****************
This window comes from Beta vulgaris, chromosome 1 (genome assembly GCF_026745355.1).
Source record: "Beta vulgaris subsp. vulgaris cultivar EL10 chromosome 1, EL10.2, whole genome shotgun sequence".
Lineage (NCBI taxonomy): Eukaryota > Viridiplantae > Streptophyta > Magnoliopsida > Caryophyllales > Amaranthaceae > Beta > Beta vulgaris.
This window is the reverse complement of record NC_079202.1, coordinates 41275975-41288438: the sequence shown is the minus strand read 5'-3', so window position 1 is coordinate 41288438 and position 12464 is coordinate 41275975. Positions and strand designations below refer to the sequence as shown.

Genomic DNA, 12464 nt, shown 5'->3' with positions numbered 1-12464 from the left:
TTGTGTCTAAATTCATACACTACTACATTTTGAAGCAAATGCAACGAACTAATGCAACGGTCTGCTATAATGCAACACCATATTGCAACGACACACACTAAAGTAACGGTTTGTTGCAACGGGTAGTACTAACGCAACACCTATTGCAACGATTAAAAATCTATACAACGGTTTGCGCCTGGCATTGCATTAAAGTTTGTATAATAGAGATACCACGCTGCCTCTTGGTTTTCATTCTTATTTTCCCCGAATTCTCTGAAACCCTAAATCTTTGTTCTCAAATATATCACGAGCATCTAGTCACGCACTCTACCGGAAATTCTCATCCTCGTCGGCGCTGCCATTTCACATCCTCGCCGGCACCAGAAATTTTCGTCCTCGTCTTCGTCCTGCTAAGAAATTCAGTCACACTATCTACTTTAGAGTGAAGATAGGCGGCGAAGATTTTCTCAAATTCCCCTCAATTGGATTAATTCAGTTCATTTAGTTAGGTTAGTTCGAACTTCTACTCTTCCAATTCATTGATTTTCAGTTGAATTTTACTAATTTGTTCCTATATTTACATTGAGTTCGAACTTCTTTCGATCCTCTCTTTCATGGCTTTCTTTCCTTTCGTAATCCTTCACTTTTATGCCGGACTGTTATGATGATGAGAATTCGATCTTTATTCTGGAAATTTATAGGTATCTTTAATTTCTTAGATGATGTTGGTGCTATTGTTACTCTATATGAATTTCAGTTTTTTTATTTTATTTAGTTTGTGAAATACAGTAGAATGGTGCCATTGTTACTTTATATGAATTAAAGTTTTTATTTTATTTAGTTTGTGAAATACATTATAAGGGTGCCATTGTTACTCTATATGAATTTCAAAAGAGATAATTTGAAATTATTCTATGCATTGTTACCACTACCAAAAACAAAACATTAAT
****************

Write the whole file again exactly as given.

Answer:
This window comes from Beta vulgaris, chromosome 1 (genome assembly GCF_026745355.1).
Source record: "Beta vulgaris subsp. vulgaris cultivar EL10 chromosome 1, EL10.2, whole genome shotgun sequence".
Lineage (NCBI taxonomy): Eukaryota > Viridiplantae > Streptophyta > Magnoliopsida > Caryophyllales > Amaranthaceae > Beta > Beta vulgaris.
This window is the reverse complement of record NC_079202.1, coordinates 41275975-41288438: the sequence shown is the minus strand read 5'-3', so window position 1 is coordinate 41288438 and position 12464 is coordinate 41275975. Positions and strand designations below refer to the sequence as shown.

Genomic DNA, 12464 nt, shown 5'->3' with positions numbered 1-12464 from the left:
TTGTGTCTAAATTCATACACTACTACATTTTGAAGCAAATGCAACGAACTAATGCAACGGTCTGCTATAATGCAACACCATATTGCAACGACACACACTAAAGTAACGGTTTGTTGCAACGGGTAGTACTAACGCAACACCTATTGCAACGATTAAAAATCTATACAACGGTTTGCGCCTGGCATTGCATTAAAGTTTGTATAATAGAGATACCACGCTGCCTCTTGGTTTTCATTCTTATTTTCCCCGAATTCTCTGAAACCCTAAATCTTTGTTCTCAAATATATCACGAGCATCTAGTCACGCACTCTACCGGAAATTCTCATCCTCGTCGGCGCTGCCATTTCACATCCTCGCCGGCACCAGAAATTTTCGTCCTCGTCTTCGTCCTGCTAAGAAATTCAGTCACACTATCTACTTTAGAGTGAAGATAGGCGGCGAAGATTTTCTCAAATTCCCCTCAATTGGATTAATTCAGTTCATTTAGTTAGGTTAGTTCGAACTTCTACTCTTCCAATTCATTGATTTTCAGTTGAATTTTACTAATTTGTTCCTATATTTACATTGAGTTCGAACTTCTTTCGATCCTCTCTTTCATGGCTTTCTTTCCTTTCGTAATCCTTCACTTTTATGCCGGACTGTTATGATGATGAGAATTCGATCTTTATTCTGGAAATTTATAGGTATCTTTAATTTCTTAGATGATGTTGGTGCTATTGTTACTCTATATGAATTTCAGTTTTTTTATTTTATTTAGTTTGTGAAATACAGTAGAATGGTGCCATTGTTACTTTATATGAATTAAAGTTTTTATTTTATTTAGTTTGTGAAATACATTATAAGGGTGCCATTGTTACTCTATATGAATTTCAAAAGAGATAATTTGAAATTATTCTATGCATTGTTACCACTACCAAAAACAAAACATTAAT